Why Uber and Lyft Feature Competitors Who Could Cannibalize Them
Writing sporadically on tech products. Product @Onefootball
Last year, Uber announced that it will start showing Lime scooters and Jump bikes in Uber app. On surface, it looks like this move will cannibalise Uber’s cab business. Per trip revenue made by Uber is much higher in case of a cab than in case of an e-scooter or a bike.
Six months later, Uber went one step further and started showing public transit information on the app. Now users can get to their preferred destination via Uber using public transport, which is non-monetised by Uber.
A week ago, Lyft followed suit and announced a similar experience on its platform with an arguably better user experience (bottom bar).
So, why are Uber and Lyft adding commute options on their app that are potential competitors and will cannibalize their core business — cabs? To answer this we will have to take a step back and look at what is the “job” these apps are trying to accomplish for its users.
Theodore Levitt, the former Harvard Business School professor, famously said:
“People don’t want to buy a quarter inch drill. They want to buy a quarter inch hole”.
The premise of jobs to be done theory is that effective customer segmentation doesn’t happen by looking at customer attributes or product features, but by getting a deeper understanding of what job user is trying to accomplish.
People have “jobs” that arise in their day to day life, that need to be taken care of.
When people come across a job that needs to be done, they look for a product they can “hire” to get the job done.
Users don’t buy a product to get product features. They hire a product to get a specific job done, in a specific circumstance.
The 5 Whys technique, made popular by Toyota, is very helpful while analysing jobs to done. The gist of 5 whys technique is that you'll find the root cause of a problem by asking why? multiple times.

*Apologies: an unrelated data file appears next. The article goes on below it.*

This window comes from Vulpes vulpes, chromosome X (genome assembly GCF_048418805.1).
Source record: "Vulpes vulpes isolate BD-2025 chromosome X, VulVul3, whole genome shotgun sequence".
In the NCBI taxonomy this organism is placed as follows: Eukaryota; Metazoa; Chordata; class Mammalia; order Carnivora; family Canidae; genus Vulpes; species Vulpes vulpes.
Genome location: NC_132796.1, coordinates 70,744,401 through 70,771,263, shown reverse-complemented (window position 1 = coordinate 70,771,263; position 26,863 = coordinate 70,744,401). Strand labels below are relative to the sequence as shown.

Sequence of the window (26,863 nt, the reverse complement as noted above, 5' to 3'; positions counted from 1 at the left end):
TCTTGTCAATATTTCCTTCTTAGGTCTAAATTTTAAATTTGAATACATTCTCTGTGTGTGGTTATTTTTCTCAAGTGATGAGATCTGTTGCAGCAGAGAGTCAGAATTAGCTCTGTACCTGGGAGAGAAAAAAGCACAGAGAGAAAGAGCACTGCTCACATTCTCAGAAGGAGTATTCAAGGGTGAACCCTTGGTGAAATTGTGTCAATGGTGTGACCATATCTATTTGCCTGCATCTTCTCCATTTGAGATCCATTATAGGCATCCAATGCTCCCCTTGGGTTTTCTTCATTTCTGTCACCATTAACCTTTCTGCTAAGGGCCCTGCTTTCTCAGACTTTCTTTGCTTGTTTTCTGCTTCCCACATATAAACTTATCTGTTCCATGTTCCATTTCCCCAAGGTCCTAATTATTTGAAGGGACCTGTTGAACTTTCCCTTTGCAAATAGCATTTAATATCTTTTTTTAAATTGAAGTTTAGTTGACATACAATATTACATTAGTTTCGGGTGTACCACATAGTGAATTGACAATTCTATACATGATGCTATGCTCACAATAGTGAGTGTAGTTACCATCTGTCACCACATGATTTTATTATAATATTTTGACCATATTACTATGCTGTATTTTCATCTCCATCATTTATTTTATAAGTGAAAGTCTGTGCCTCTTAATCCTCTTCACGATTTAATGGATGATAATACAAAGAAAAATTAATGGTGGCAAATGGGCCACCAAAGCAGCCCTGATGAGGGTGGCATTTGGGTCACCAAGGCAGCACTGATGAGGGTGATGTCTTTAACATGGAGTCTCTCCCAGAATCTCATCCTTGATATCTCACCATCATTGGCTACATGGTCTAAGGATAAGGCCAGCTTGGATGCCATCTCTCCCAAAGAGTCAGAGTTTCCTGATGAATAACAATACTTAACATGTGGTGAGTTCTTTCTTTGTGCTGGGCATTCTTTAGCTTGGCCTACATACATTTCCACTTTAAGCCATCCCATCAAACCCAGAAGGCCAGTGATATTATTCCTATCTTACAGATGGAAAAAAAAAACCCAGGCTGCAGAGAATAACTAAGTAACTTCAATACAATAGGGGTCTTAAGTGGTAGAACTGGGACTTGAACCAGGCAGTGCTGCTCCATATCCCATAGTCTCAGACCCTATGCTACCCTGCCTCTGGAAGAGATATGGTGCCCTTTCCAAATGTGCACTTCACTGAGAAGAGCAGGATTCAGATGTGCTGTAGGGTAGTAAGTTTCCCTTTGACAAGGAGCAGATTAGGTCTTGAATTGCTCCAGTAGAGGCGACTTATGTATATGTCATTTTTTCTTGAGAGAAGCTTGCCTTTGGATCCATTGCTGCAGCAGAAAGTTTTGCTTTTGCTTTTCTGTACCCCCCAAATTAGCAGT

Imagine a situation in which a person want to buy a quarter inch drill. The 5 why approach would be to ask the person why does he want to buy a drill. He might get back with a reason like: to make a hole in the wall.
Q — Why do you want to make a hole in the wall? A — To hang a picture of my family on the wall.
Q — Why do you want to hang a picture of your family on the wall? A — To give a personal/emotional feel to the house. In this circumstance, the job that a quarter inch drill is trying to do is to make the home personal.
The competitor of quarter inch drill in this circumstance is a sticky hinge that stays on a wall with a glue. Another potential competitor for a drill in this circumstance can be a digital picture frame, which probably does the job of making a home personal much better than what a quarter inch drill can do.
“The critical unit of analysis, while analysing a job, should be circumstance and not the customer”.
Let’s look at Uber from a jobs to done lens. What is the job users are trying to accomplish by hiring Uber? Users are not hiring Uber to get them a cab.
The job to done here is to transport users from point A to point B. Essentially cabs, e-scooters, trains, trams are trying to accomplish the same job for the user through different means — human driven car v/s an electric charged scooter.
These different means have underlying different business model but the user doesn’t care about that. The user will pick whatever options that suits him/her best in that particular “circumstance”. Uber wants to be the product users hire to get them to any destination in all possible circumstances.
Uber is Trying to Build Transportation as a Service Layer
Irrespective of the circumstance you are in, Uber can give you best option to transport from point A to point B.
In short term, this will lead to reduction in revenue for Uber. Essentially, all transportation options are competing against each other in this model on one platform. The long-term gain for Uber is a superior mobility experience for the end user that leads to sticky users and higher retention.
The ambition for Uber should be to reach a point in future that the user experience of getting to any destination is so superior on Uber that majority of mobility transaction in a city starts happening on its platform. That way Uber can leverage its huge sticky user-base, the demand side, to start charging on a per transaction to the supply side — public transportation. The long term advantage here out-weights short term loss.
Another aspect of doing this, from Uber’s standpoint, is building habits in users. Amazon has been trying to build habits in users for years. Whenever you think about buying something online you think of Amazon.
Uber is trying to build same habits in users for transportation. It wants to be in a position that users don’t open Google maps to check how to get to a specific place but always open Uber for that.
A caveat to be considered is that changing habits is even more difficult than building a new one. Uber has long way to go to instil a new transportation habit in users but it is on right track to do that.
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